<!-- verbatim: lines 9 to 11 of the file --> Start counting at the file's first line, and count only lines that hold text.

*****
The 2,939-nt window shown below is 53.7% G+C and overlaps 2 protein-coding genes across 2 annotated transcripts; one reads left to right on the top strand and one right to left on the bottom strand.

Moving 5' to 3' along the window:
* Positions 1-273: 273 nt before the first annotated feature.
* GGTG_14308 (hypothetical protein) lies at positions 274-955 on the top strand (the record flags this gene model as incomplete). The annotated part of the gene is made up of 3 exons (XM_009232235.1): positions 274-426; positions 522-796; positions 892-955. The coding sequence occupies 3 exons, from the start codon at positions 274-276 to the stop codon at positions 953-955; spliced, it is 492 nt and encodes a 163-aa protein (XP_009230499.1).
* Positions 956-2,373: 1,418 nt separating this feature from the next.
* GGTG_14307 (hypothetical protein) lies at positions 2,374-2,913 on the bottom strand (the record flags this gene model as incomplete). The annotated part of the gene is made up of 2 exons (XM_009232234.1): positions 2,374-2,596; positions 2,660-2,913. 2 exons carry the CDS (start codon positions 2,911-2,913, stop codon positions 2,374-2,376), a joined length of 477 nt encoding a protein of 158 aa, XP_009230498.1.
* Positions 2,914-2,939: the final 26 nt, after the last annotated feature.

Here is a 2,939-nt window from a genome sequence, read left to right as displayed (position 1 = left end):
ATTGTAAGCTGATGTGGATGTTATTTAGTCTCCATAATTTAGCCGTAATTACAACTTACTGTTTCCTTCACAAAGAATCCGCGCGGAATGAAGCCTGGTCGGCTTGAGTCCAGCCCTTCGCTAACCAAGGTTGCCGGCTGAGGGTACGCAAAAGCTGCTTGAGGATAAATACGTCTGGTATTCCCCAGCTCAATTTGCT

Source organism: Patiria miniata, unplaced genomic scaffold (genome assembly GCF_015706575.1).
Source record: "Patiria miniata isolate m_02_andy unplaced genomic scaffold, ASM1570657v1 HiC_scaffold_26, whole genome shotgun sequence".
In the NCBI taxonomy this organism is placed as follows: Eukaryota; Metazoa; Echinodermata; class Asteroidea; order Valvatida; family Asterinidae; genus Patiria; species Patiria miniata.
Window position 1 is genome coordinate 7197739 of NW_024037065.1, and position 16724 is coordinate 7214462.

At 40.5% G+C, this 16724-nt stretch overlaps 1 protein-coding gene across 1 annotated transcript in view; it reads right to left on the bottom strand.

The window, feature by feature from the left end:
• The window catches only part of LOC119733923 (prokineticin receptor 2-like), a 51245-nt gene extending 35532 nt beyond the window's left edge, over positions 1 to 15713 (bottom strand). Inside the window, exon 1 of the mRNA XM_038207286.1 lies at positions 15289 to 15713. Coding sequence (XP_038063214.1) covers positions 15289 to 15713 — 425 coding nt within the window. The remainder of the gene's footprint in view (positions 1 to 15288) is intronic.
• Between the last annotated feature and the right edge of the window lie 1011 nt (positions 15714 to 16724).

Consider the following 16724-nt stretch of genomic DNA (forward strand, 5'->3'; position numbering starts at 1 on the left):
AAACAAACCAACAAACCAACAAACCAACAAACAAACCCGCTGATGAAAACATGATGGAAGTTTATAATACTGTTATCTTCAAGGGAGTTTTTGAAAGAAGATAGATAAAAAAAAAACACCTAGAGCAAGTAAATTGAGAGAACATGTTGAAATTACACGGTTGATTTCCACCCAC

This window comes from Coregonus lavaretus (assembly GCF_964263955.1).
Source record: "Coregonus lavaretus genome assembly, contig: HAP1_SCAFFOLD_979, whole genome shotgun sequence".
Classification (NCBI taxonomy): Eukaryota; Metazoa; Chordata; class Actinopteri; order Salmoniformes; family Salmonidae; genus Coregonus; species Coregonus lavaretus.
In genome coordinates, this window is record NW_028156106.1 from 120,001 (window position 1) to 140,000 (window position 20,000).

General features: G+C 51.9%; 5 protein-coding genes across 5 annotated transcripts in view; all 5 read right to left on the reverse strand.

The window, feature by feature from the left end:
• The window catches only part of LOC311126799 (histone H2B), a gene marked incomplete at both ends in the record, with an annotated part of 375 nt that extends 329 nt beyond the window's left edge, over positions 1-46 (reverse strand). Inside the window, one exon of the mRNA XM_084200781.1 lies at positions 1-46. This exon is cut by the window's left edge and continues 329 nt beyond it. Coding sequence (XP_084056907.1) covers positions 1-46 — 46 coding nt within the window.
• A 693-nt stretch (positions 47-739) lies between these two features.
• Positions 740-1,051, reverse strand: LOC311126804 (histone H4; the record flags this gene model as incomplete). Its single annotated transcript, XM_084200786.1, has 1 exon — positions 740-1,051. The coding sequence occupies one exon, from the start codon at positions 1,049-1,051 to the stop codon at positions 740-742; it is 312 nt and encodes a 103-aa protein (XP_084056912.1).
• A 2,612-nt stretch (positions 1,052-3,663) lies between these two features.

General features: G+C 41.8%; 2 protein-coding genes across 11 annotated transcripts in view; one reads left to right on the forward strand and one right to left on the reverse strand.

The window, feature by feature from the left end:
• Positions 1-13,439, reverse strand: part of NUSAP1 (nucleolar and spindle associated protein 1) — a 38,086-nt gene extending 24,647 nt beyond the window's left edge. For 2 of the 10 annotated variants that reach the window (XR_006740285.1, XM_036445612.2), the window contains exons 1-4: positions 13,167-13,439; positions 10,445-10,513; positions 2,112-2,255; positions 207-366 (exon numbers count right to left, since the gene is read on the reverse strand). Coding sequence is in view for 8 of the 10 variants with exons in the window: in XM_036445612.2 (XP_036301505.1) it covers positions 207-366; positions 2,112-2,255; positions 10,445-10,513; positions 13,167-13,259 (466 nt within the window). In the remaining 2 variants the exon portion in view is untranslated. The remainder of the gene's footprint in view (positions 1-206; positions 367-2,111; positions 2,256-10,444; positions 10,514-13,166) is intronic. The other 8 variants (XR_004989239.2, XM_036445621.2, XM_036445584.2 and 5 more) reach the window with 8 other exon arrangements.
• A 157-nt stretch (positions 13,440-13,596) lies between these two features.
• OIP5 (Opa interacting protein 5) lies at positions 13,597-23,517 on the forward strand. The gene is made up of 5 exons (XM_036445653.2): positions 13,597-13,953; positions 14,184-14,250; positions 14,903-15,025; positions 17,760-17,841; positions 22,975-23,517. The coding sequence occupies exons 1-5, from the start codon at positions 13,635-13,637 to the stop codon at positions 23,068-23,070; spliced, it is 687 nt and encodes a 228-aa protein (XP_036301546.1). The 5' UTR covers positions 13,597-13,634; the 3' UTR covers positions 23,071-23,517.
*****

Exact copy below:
ATTGTAAGCTGATGTGGATGTTATTTAGTCTCCATAATTTAGCCGTAATTACAACTTACTGTTTCCTTCACAAAGAATCCGCGCGGAATGAAGCCTGGTCGGCTTGAGTCCAGCCCTTCGCTAACCAAGGTTGCCGGCTGAGGGTACGCAAAAGCTGCTTGAGGATAAATACGTCTGGTATTCCCCAGCTCAATTTGCT

Source organism: Patiria miniata, unplaced genomic scaffold (genome assembly GCF_015706575.1).
Source record: "Patiria miniata isolate m_02_andy unplaced genomic scaffold, ASM1570657v1 HiC_scaffold_26, whole genome shotgun sequence".